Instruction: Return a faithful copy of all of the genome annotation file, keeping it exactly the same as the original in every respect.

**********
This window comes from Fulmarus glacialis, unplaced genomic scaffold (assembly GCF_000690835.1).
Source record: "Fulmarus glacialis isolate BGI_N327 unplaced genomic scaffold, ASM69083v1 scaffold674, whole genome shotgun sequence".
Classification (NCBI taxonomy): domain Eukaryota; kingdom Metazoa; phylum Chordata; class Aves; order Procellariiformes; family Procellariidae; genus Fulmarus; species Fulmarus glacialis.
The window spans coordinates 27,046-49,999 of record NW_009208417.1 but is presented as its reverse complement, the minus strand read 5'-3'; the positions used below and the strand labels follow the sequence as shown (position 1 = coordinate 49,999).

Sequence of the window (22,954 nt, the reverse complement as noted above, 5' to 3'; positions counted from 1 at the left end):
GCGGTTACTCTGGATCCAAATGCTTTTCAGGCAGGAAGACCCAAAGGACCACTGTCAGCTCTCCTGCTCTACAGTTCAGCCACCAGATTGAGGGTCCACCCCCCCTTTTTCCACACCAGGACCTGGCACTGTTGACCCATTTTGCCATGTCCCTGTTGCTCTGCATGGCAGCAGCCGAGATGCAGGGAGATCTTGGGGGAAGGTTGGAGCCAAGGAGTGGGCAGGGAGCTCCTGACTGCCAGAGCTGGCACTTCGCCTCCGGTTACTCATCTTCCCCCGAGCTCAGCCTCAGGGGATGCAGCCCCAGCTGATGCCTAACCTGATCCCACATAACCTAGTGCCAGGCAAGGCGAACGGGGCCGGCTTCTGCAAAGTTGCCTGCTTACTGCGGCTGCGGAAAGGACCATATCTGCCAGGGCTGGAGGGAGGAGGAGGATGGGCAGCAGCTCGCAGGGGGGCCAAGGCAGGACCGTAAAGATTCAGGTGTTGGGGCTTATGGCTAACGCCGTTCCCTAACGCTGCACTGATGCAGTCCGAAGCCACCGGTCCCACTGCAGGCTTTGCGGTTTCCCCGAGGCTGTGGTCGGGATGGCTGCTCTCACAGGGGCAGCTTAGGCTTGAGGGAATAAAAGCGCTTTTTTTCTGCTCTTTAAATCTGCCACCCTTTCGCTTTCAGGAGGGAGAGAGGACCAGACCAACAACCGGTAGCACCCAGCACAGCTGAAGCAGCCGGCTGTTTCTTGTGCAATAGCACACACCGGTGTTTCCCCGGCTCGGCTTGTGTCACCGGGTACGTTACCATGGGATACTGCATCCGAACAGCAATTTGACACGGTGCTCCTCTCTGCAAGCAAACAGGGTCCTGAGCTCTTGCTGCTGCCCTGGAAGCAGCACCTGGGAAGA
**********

This window comes from Fulmarus glacialis, unplaced genomic scaffold (assembly GCF_000690835.1).
Source record: "Fulmarus glacialis isolate BGI_N327 unplaced genomic scaffold, ASM69083v1 scaffold674, whole genome shotgun sequence".
Classification (NCBI taxonomy): domain Eukaryota; kingdom Metazoa; phylum Chordata; class Aves; order Procellariiformes; family Procellariidae; genus Fulmarus; species Fulmarus glacialis.
The window spans coordinates 27,046-49,999 of record NW_009208417.1 but is presented as its reverse complement, the minus strand read 5'-3'; the positions used below and the strand labels follow the sequence as shown (position 1 = coordinate 49,999).

Sequence of the window (22,954 nt, the reverse complement as noted above, 5' to 3'; positions counted from 1 at the left end):
GCGGTTACTCTGGATCCAAATGCTTTTCAGGCAGGAAGACCCAAAGGACCACTGTCAGCTCTCCTGCTCTACAGTTCAGCCACCAGATTGAGGGTCCACCCCCCCTTTTTCCACACCAGGACCTGGCACTGTTGACCCATTTTGCCATGTCCCTGTTGCTCTGCATGGCAGCAGCCGAGATGCAGGGAGATCTTGGGGGAAGGTTGGAGCCAAGGAGTGGGCAGGGAGCTCCTGACTGCCAGAGCTGGCACTTCGCCTCCGGTTACTCATCTTCCCCCGAGCTCAGCCTCAGGGGATGCAGCCCCAGCTGATGCCTAACCTGATCCCACATAACCTAGTGCCAGGCAAGGCGAACGGGGCCGGCTTCTGCAAAGTTGCCTGCTTACTGCGGCTGCGGAAAGGACCATATCTGCCAGGGCTGGAGGGAGGAGGAGGATGGGCAGCAGCTCGCAGGGGGGCCAAGGCAGGACCGTAAAGATTCAGGTGTTGGGGCTTATGGCTAACGCCGTTCCCTAACGCTGCACTGATGCAGTCCGAAGCCACCGGTCCCACTGCAGGCTTTGCGGTTTCCCCGAGGCTGTGGTCGGGATGGCTGCTCTCACAGGGGCAGCTTAGGCTTGAGGGAATAAAAGCGCTTTTTTTCTGCTCTTTAAATCTGCCACCCTTTCGCTTTCAGGAGGGAGAGAGGACCAGACCAACAACCGGTAGCACCCAGCACAGCTGAAGCAGCCGGCTGTTTCTTGTGCAATAGCACACACCGGTGTTTCCCCGGCTCGGCTTGTGTCACCGGGTACGTTACCATGGGATACTGCATCCGAACAGCAATTTGACACGGTGCTCCTCTCTGCAAGCAAACAGGGTCCTGAGCTCTTGCTGCTGCCCTGGAAGCAGCACCTGGGAAGA